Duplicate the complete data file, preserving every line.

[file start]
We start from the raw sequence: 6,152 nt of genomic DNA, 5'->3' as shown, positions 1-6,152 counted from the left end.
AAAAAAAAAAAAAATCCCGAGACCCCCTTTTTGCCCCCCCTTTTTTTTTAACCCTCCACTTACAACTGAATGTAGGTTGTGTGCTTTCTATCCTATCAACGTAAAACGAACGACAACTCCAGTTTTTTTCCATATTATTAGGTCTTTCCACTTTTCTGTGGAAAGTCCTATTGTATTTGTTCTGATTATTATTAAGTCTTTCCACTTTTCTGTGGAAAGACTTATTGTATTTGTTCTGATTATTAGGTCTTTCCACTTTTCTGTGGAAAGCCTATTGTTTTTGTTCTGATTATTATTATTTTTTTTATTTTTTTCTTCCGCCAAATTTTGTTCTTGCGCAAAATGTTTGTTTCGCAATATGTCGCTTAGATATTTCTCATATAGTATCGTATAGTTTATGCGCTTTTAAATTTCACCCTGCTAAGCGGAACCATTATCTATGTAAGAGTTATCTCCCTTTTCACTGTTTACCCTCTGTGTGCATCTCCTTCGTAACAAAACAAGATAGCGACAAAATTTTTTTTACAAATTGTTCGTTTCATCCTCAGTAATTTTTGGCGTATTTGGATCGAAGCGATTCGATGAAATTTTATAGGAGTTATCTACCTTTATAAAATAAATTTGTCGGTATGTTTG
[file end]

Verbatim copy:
We start from the raw sequence: 6,152 nt of genomic DNA, 5'->3' as shown, positions 1-6,152 counted from the left end.
AAAAAAAAAAAAAATCCCGAGACCCCCTTTTTGCCCCCCCTTTTTTTTTAACCCTCCACTTACAACTGAATGTAGGTTGTGTGCTTTCTATCCTATCAACGTAAAACGAACGACAACTCCAGTTTTTTTCCATATTATTAGGTCTTTCCACTTTTCTGTGGAAAGTCCTATTGTATTTGTTCTGATTATTATTAAGTCTTTCCACTTTTCTGTGGAAAGACTTATTGTATTTGTTCTGATTATTAGGTCTTTCCACTTTTCTGTGGAAAGCCTATTGTTTTTGTTCTGATTATTATTATTTTTTTTATTTTTTTCTTCCGCCAAATTTTGTTCTTGCGCAAAATGTTTGTTTCGCAATATGTCGCTTAGATATTTCTCATATAGTATCGTATAGTTTATGCGCTTTTAAATTTCACCCTGCTAAGCGGAACCATTATCTATGTAAGAGTTATCTCCCTTTTCACTGTTTACCCTCTGTGTGCATCTCCTTCGTAACAAAACAAGATAGCGACAAAATTTTTTTTACAAATTGTTCGTTTCATCCTCAGTAATTTTTGGCGTATTTGGATCGAAGCGATTCGATGAAATTTTATAGGAGTTATCTACCTTTATAAAATAAATTTGTCGGTATGTTTG